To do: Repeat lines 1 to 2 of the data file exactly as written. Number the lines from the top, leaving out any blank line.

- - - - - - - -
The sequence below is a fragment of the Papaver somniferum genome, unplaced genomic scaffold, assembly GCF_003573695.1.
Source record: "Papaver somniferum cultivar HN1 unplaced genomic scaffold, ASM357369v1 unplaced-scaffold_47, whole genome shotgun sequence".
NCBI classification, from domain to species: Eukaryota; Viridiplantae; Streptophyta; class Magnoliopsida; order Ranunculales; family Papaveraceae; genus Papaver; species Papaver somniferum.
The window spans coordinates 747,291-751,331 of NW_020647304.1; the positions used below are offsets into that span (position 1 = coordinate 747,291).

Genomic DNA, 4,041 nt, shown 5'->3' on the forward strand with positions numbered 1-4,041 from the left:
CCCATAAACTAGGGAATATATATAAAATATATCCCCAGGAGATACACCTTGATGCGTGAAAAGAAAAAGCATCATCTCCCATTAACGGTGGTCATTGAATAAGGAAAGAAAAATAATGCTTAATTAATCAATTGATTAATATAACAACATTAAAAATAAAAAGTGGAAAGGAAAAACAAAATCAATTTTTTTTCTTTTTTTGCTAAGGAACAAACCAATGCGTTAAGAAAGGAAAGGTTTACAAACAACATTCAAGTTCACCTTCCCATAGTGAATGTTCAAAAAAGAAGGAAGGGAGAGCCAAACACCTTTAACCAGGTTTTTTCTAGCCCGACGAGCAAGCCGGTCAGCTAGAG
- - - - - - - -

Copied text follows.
The sequence below is a fragment of the Papaver somniferum genome, unplaced genomic scaffold, assembly GCF_003573695.1.
Source record: "Papaver somniferum cultivar HN1 unplaced genomic scaffold, ASM357369v1 unplaced-scaffold_47, whole genome shotgun sequence".